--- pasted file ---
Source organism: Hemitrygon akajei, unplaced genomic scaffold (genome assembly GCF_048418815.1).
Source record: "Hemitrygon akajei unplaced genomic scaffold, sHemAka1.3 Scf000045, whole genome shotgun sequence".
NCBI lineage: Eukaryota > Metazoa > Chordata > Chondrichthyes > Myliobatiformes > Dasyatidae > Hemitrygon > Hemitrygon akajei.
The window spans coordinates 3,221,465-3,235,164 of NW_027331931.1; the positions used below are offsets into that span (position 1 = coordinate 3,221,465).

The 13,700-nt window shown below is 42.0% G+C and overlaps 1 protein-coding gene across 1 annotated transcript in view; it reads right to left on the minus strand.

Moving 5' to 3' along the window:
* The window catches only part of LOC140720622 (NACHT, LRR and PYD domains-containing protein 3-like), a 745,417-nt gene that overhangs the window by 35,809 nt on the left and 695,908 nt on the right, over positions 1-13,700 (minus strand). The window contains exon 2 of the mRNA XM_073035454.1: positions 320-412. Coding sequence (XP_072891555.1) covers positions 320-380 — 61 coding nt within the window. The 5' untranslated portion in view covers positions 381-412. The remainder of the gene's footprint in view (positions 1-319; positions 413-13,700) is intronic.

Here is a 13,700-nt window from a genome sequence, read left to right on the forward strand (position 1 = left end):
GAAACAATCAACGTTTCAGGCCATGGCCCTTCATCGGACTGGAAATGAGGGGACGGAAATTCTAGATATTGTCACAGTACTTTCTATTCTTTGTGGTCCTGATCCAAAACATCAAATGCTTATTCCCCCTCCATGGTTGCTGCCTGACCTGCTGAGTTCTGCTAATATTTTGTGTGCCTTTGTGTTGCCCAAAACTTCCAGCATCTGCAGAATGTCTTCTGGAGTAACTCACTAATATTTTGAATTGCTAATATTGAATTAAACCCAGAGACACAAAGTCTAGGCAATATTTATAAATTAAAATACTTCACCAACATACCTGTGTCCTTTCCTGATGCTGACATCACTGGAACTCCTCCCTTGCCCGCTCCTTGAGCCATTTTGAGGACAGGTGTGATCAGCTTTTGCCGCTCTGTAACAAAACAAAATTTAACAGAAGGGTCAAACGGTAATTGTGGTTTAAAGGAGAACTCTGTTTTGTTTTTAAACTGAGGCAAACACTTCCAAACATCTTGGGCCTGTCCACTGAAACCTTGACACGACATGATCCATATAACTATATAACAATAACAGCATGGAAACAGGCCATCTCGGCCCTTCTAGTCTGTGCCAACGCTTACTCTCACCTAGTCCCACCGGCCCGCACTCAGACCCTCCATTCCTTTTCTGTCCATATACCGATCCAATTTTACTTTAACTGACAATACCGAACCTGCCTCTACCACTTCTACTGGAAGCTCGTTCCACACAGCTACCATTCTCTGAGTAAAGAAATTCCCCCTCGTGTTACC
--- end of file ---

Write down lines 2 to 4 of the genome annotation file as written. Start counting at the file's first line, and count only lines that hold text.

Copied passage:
Source record: "Hemitrygon akajei unplaced genomic scaffold, sHemAka1.3 Scf000045, whole genome shotgun sequence".
NCBI lineage: Eukaryota > Metazoa > Chordata > Chondrichthyes > Myliobatiformes > Dasyatidae > Hemitrygon > Hemitrygon akajei.
The window spans coordinates 3,221,465-3,235,164 of NW_027331931.1; the positions used below are offsets into that span (position 1 = coordinate 3,221,465).